Instead of talking about American independence, today I’ll be discussing a bit of my own personal experience with independence. Usually independence is connected with ideas like liberty and personal success. Living on your own shows that you’re an independent person, someone capable of being a mature adult. At some point we all have to branch out on our own, take care of ourselves on our own, and make decisions on our own. Living independently is owning up to those responsibilities and embracing them. It’s not shying away from your obligations to yourself and your personal health and well-being. Independence is difficult, don’t get me wrong, but it’s achievable and it feels great. Nothing compares to having a place to call your own, where you get to make the rules, pretty much. I don’t know if I was ever expecting this to happen at so young a time in my life, to be completely honest.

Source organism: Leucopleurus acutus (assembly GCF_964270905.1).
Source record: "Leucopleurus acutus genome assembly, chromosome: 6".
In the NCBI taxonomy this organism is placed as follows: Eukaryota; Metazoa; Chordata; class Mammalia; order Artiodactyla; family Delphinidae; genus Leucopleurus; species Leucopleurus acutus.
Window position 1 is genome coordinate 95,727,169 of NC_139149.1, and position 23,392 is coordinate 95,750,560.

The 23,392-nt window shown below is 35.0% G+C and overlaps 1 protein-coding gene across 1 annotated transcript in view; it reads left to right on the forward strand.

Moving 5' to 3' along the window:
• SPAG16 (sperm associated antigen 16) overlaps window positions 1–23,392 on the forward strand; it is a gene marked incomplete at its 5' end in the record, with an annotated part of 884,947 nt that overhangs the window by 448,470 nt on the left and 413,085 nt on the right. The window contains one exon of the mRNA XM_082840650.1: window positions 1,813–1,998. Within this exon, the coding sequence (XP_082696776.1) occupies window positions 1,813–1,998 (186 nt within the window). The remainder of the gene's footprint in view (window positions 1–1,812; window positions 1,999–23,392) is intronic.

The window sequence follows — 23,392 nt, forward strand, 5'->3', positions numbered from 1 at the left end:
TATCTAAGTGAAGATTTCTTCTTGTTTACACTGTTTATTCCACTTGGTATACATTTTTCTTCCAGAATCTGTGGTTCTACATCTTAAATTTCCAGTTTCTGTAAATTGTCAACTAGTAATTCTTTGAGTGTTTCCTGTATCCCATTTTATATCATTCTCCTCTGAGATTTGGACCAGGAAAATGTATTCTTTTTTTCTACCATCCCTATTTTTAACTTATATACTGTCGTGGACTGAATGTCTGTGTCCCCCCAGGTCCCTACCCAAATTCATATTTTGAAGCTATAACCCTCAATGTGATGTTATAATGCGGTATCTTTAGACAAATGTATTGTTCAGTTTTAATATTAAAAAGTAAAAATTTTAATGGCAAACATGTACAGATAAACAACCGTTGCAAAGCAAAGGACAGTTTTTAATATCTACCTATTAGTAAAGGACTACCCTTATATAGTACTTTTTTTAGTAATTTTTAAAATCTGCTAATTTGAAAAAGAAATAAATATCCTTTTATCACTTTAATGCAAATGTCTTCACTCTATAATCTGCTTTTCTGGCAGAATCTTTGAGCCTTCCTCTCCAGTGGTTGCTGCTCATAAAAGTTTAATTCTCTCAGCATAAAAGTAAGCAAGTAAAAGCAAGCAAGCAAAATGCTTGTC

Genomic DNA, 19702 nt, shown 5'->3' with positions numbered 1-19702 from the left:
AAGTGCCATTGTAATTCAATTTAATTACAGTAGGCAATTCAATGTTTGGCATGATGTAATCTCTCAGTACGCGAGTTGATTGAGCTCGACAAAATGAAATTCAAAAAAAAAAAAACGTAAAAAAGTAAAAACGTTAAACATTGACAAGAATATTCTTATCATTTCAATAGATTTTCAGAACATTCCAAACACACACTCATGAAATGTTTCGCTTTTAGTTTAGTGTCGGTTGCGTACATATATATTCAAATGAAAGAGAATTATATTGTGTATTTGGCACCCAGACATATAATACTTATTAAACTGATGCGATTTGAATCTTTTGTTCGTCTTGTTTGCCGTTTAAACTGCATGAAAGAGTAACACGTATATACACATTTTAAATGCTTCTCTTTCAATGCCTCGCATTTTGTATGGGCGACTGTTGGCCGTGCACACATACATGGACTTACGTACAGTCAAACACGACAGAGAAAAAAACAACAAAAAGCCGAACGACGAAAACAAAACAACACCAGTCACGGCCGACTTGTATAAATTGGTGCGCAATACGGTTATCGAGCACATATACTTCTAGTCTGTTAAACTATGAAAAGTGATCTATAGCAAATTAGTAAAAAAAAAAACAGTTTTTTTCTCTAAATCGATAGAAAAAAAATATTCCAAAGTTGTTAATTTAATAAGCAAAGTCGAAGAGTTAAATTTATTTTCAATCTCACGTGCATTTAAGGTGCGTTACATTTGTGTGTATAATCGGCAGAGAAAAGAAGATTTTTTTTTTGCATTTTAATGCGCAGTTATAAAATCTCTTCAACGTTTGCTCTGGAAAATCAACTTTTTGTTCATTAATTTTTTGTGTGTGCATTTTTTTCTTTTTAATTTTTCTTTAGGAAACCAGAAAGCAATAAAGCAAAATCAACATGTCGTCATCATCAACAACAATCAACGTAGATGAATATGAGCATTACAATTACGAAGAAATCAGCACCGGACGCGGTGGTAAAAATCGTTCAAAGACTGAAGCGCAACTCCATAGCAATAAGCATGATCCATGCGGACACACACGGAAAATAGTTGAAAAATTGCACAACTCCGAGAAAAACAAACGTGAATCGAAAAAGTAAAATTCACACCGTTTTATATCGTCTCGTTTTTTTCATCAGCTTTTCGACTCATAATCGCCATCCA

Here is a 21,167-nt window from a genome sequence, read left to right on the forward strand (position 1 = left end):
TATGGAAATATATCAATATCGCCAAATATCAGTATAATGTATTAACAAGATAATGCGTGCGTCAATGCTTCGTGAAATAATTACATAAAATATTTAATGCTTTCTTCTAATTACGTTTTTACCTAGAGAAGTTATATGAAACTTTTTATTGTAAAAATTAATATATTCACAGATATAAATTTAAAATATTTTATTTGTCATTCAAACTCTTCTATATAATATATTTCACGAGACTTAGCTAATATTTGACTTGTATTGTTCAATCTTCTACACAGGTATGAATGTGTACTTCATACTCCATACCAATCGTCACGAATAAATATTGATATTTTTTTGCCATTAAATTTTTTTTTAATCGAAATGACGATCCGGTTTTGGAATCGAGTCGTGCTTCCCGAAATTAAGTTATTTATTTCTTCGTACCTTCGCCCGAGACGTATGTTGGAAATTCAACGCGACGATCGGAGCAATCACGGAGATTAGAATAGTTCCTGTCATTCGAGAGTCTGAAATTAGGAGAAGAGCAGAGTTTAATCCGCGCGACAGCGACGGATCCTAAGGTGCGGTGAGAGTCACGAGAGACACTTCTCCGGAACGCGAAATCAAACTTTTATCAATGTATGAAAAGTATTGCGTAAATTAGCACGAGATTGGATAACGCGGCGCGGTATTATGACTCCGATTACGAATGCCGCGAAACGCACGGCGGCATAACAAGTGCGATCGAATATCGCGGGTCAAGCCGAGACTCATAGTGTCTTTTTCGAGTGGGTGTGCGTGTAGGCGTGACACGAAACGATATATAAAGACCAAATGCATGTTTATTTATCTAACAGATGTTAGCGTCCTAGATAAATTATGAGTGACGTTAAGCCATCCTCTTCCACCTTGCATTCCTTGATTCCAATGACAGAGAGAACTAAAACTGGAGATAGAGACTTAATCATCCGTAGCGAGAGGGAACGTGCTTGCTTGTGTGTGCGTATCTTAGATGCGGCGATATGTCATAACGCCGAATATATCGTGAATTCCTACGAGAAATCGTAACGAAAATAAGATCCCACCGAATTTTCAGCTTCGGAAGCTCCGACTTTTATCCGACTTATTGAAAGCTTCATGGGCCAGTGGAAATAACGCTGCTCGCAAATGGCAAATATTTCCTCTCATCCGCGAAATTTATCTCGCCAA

There’s also another aspect of independence that I’d like to discuss, and that’s being an independent teacher. When I was teaching at the high school level, I had a classroom all to myself and it felt great. I was able to direct students and teach them all about English. I gave it my best, but sometimes your best isn’t enough to make yourself feel happy about how you did. Sometimes you need to try things differently. Being independent means figuring out when to make the right decisions for you and your health, even when those decisions might seem crazy or unpredictable or even rude at the time. You have to eventually make the choice between yourself and other people, and if you don’t choose yourself at least once or twice when it really counts, you run the risk of losing your identity and personal feelings. I don’t want that to happen.